System Dynamics for Engineering Students: Concepts and Applications discusses the basic concepts of engineering system dynamics. Engineering system dynamics focus on deriving mathematical models based on simplified physical representations of actual systems, such as mechanical, electrical, fluid, or thermal, and on solving the mathematical models. The resulting solution is utilized in design or analysis before producing and testing the actual system.
The book discusses the main aspects of a system dynamics course for engineering students; mechanical, electrical, and fluid and thermal system modeling; the Laplace transform technique; and the transfer function approach. It also covers the state space modeling and solution approach; modeling system dynamics in the frequency domain using the sinusoidal (harmonic) transfer function; and coupled-field dynamic systems.
The book is designed to be a one-semester system-dynamics text for upper-level undergraduate students with an emphasis on mechanical, aerospace, or electrical engineering. It is also useful for understanding the design and development of micro- and macro-scale structures, electric and fluidic systems with an introduction to transduction, and numerous simulations using MATLAB and SIMULINK.
- The first textbook to include a chapter on the important area of coupled-field systems
- Provides a more balanced treatment of mechanical and electrical systems, making it appealing to both engineering specialties
Junior and senior undergraduate students in mechanical, electrical and aerospace engineering programs
Foreword Preface Resources That Accompany This Book Chapter Introduction 1.1 Engineering System Dynamics 1.2 Modeling Engineering System Dynamics 1.2.1 Modeling Variants 1.2.2 Dynamical Systems Lumped-Parameter Modeling and Solution 1.3 Components, System, Input, and Output 1.4 Compliant Mechanisms and Microelectromechanical Systems 1.5 System Order 1.5.1 Zero-Order Systems 1.5.2 First-Order Systems 1.5.3 Second- and Higher-Order Systems 1.6 Coupled-Field (Multiple-Field) Systems 1.7 Linear and Nonlinear Dynamic Systems Chapter 2 Mechanical Systems I Objectives Introduction 2.1 Basic Mechanical Elements: Inertia, Stiffness, Damping, and Forcing 2.1.1 Inertia Elements 2.1.2 Spring Elements 2.1.3 Damping Elements 2.1.4 Actuation (Forcing) 2.2 Basic Mechanical Systems 2.2.1 Newton’s Second Law of Motion Applied to Mechanical Systems Modeling 2.2.2 Free Response 2.2.3 Forced Response with Simulink® Summary Problems Suggested Reading Chapter 3 Mechanical Systems II Objectives Introduction 3.1 Lumped Inertia and Stiffness of Compliant Elements 3.1.1 Inertia Elements 3.1.2 Spring Elements 3.2 Natural Response of Compliant Single Degree-of-Freedom Mechanical Systems 3.3 Multiple Degree-of-Freedom Mechanical Systems 3.3.1 Configuration, Degrees of Freedom 3.3.2 Conservative Mechanical Systems 3.3.3 Forced Response with Simulink® Summary Problems Suggested Reading Chapter 4 Electrical Systems Objectives Introduction 4.1 Electrical Elements: Voltage and Current Sources, Resistor, Capacitor, Inductor, Operational Amplifier 4.1.1 Voltage and Current Source Elements 4.1.2 Resistor Elements 4.1.3 Capacitor Elem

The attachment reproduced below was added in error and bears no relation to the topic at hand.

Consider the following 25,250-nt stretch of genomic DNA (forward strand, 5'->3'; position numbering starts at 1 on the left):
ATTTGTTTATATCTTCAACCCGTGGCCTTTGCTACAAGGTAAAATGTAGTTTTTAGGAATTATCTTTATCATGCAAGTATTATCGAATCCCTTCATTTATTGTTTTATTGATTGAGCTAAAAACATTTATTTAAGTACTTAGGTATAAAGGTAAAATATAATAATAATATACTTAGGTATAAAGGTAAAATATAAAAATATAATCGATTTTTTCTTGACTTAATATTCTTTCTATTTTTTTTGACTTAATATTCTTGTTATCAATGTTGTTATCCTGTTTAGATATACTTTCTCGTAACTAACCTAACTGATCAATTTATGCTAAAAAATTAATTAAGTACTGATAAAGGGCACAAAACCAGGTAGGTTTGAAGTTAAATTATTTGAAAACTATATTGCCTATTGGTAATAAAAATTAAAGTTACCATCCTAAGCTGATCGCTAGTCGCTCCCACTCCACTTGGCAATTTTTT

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- © Academic Press 2010
- 25th March 2010
- Academic Press
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Nicolae Lobontiu, Ph.D is associate professor of mechanical engineering at the University of Alaska Anchorage. His teaching background has run the gamut of mechanical engineering, including: system dynamics, controls, instrumentation and measurement, mechanics of materials, dynamics, vibrations, finite element analysis, boundary element analysis, and thermal system design. Professor Lobontiu’s research interests for the last decade have focused on compliant mechanisms (mechanical devices which move by elastic deformation of their flexible joints) and micro/nano electromechanical systems. He has authored four books and 20 peer-reviewed journal papers on the aforementioned research topics.
Associate Professor of Mechanical Engineering, University of Alaska Anchorage
"This is without doubt a text that can be used with relative ease by instructors and students alike, and that would likely serve as a useful and practical reference for many years after graduation, especially given its systematic approach to the essential physical modeling elements. The content is nicely laid out with good quality illustrations and clean lines and achieves an appropriate balance between theoretical derivations and examples." --Journal of Mechanical Engineering Science